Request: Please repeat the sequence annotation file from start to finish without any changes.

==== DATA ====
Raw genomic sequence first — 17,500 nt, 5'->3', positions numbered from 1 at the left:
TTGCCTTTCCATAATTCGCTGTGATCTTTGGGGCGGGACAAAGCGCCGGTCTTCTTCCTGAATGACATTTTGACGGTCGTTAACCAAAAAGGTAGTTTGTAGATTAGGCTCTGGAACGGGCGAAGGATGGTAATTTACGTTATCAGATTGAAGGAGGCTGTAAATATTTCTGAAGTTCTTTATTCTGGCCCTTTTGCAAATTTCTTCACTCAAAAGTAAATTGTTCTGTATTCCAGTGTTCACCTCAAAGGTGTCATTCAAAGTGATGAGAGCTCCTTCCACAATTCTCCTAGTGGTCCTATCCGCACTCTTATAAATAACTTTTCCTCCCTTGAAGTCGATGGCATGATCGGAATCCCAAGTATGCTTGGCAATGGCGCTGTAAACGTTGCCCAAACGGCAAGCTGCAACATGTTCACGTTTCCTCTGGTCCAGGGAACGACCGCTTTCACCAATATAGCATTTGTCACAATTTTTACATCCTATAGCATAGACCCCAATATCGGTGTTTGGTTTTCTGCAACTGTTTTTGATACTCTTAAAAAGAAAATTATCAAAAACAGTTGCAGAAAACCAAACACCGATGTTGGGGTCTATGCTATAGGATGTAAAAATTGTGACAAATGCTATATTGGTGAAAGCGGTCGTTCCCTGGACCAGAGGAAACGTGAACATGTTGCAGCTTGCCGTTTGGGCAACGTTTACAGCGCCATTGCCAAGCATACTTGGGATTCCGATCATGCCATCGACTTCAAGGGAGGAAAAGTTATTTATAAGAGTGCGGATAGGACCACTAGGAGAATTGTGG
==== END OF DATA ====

Raw genomic sequence first — 17,500 nt, 5'->3', positions numbered from 1 at the left:
TTGCCTTTCCATAATTCGCTGTGATCTTTGGGGCGGGACAAAGCGCCGGTCTTCTTCCTGAATGACATTTTGACGGTCGTTAACCAAAAAGGTAGTTTGTAGATTAGGCTCTGGAACGGGCGAAGGATGGTAATTTACGTTATCAGATTGAAGGAGGCTGTAAATATTTCTGAAGTTCTTTATTCTGGCCCTTTTGCAAATTTCTTCACTCAAAAGTAAATTGTTCTGTATTCCAGTGTTCACCTCAAAGGTGTCATTCAAAGTGATGAGAGCTCCTTCCACAATTCTCCTAGTGGTCCTATCCGCACTCTTATAAATAACTTTTCCTCCCTTGAAGTCGATGGCATGATCGGAATCCCAAGTATGCTTGGCAATGGCGCTGTAAACGTTGCCCAAACGGCAAGCTGCAACATGTTCACGTTTCCTCTGGTCCAGGGAACGACCGCTTTCACCAATATAGCATTTGTCACAATTTTTACATCCTATAGCATAGACCCCAATATCGGTGTTTGGTTTTCTGCAACTGTTTTTGATACTCTTAAAAAGAAAATTATCAAAAACAGTTGCAGAAAACCAAACACCGATGTTGGGGTCTATGCTATAGGATGTAAAAATTGTGACAAATGCTATATTGGTGAAAGCGGTCGTTCCCTGGACCAGAGGAAACGTGAACATGTTGCAGCTTGCCGTTTGGGCAACGTTTACAGCGCCATTGCCAAGCATACTTGGGATTCCGATCATGCCATCGACTTCAAGGGAGGAAAAGTTATTTATAAGAGTGCGGATAGGACCACTAGGAGAATTGTGG